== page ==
PROXIMITY Conditions

  • near: within up to 250 words from the matched phrase, in the whole document or limited to the same sentence. The default is three words.
  • with: in same sentence
  • mentions: in whole document, or normally in the title, abstract, or text fields

LOCATION Conditions (any field can be set by the rulebuilder)

in title: if matched text is in title
in text: if matched text is in abstract or text
begin sentence: if matched text is located at beginning of sentence
end sentence: if matched text is located at end of sentence

FORMAT Conditions

all caps: if text is all caps
initial caps: if matched text begins with a capital letter

//TEXT: science
IF (all caps)
USE research policy
USE community program
IF (near “Technology” AND with “Development”)
USE community program
USE development aid
IF (near “Technology” AND with “Environmental Protection”)
USE community program
IF (near “Technology” AND with “Regional Innovation”AND with “Development”)
USE community program
USE common regional policy
USE technology transfer
IF (near “Technology” AND with “Strategic Analysis”)
USE community program

Machine Aided Indexing also offers several other customizing features:

Truncation – left and right for matches to words and phrases.

User Definitions in rules – for example: Search Language field and set IN_RUSSIAN to TRUE or FALSE. Rule used after the match on the text may contain IF (IN_RUSSIAN) where IN_RUSSIAN is a user-defined concept not built into the rule language.

Comments in rules – These are not processed by the MAI Engine but are instructive to the user or rule maker as to why the rule is as it is.

Adjustable input and output file formats

Real-time indexing using Microsoft Windows – .DLL file for incorporation into existing A&I systems. Results are achieved within two seconds on suitable PCs.

If MAI is to be a successful tool, it is important to build a rules database that will produce relevant and consistent index terms. General rule-building starts with an existing thesaurus, (i.e., number of lead terms, number and quality of synonyms, the currency of the thesaurus, etc.) as well as a working knowledge of the types of source documents to be indexed. It is important to analyze the documents by the types of language and vocabulary used in the documents themselves and by the structure of each document (i.e., whether it is fielded, whether it contains an abstract, and/or whether it is full text). Once a serviceable rules database is established, it can be implemented using the MAI Engine.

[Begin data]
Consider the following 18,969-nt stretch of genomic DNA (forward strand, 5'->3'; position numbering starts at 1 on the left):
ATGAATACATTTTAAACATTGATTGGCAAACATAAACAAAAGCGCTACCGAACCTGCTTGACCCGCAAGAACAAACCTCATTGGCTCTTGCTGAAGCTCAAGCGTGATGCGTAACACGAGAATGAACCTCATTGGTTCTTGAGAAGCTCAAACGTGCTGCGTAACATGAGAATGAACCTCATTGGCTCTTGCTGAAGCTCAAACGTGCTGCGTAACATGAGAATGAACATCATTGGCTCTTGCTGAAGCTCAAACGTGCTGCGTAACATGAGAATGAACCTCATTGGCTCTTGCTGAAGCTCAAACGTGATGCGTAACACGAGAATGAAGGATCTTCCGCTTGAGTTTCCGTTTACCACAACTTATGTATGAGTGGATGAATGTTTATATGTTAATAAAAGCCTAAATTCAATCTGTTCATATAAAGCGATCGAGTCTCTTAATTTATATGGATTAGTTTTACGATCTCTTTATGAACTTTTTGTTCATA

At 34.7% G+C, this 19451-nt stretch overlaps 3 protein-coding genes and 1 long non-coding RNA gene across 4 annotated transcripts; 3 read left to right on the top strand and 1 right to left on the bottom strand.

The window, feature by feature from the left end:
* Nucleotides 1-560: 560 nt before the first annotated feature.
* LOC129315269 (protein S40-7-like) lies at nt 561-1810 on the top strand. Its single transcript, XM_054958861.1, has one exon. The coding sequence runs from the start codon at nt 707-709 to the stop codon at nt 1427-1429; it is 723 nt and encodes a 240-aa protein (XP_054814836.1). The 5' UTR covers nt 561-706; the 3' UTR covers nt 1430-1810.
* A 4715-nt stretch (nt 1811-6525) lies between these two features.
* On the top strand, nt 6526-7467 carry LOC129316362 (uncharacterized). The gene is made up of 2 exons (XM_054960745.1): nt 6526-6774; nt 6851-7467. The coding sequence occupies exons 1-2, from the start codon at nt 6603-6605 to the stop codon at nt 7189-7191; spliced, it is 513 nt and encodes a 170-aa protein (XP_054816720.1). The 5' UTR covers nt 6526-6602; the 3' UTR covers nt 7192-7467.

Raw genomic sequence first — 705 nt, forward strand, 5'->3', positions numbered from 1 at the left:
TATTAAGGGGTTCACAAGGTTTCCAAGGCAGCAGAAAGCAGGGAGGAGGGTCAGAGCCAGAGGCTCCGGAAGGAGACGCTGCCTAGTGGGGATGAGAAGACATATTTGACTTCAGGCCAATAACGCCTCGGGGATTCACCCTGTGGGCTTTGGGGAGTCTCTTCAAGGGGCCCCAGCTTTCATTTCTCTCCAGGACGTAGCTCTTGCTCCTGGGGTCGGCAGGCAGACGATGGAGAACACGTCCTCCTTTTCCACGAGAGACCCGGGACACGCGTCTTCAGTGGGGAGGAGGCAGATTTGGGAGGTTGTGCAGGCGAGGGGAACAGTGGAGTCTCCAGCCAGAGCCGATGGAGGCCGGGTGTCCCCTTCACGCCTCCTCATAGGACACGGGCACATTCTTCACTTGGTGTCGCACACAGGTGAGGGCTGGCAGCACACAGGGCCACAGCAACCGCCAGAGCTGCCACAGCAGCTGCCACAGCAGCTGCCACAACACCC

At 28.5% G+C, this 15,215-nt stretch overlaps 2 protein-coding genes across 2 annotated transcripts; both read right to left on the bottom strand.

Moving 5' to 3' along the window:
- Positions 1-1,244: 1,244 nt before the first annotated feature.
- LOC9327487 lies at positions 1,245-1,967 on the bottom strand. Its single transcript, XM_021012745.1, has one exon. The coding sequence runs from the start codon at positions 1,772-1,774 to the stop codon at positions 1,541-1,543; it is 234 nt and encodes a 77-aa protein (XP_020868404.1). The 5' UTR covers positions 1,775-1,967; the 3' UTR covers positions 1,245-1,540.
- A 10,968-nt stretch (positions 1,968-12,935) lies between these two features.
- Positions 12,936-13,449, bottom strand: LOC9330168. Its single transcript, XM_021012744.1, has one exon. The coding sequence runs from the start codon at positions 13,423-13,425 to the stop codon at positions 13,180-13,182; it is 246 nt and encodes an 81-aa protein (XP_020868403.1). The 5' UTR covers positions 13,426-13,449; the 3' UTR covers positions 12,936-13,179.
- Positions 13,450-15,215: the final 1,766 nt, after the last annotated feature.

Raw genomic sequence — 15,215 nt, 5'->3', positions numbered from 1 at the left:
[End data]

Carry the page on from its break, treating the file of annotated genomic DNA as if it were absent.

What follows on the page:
The MAI engine is essentially a set of matching algorithms which apply the rules built to the test input and produce a list of suggested index terms for the indexer.

This feature is used to measure the performance of the MAI by comparing its performance to indexing by humans. In addition to performance measurement, the statistics are essential for tuning the knowledge base. Statistic bring missed terms and “noise” terms to light and point to where they appear. Identification of the most frequent MISS and NOISE occurrences allow us to concentrate on solving the problems that cause the most errors,thereby producing the greatest improvement. Information gathered by the statistics package is used to create new rules and to modify existing rules in the database.

a. HITS – when the MAI engine generates an indexing term identical to an index term that would have been assigned by a human indexer;

b. MISSES – when the MAI engine fails to generate an indexing term that would have been assigned by a human indexer; and

c. NOISE – when the MAI engine generates an indexing term which is genuinely incorrect, out of context, or illogical. (In the case of ÉPOQUE project, which is further referenced in the bibliography, this should not be confused with terms generated by the MAI but not selected by the human indexer.) Some cases will have both relevant terms (good terms but not listed in hit category) and irrelevant (bad indexing) noise.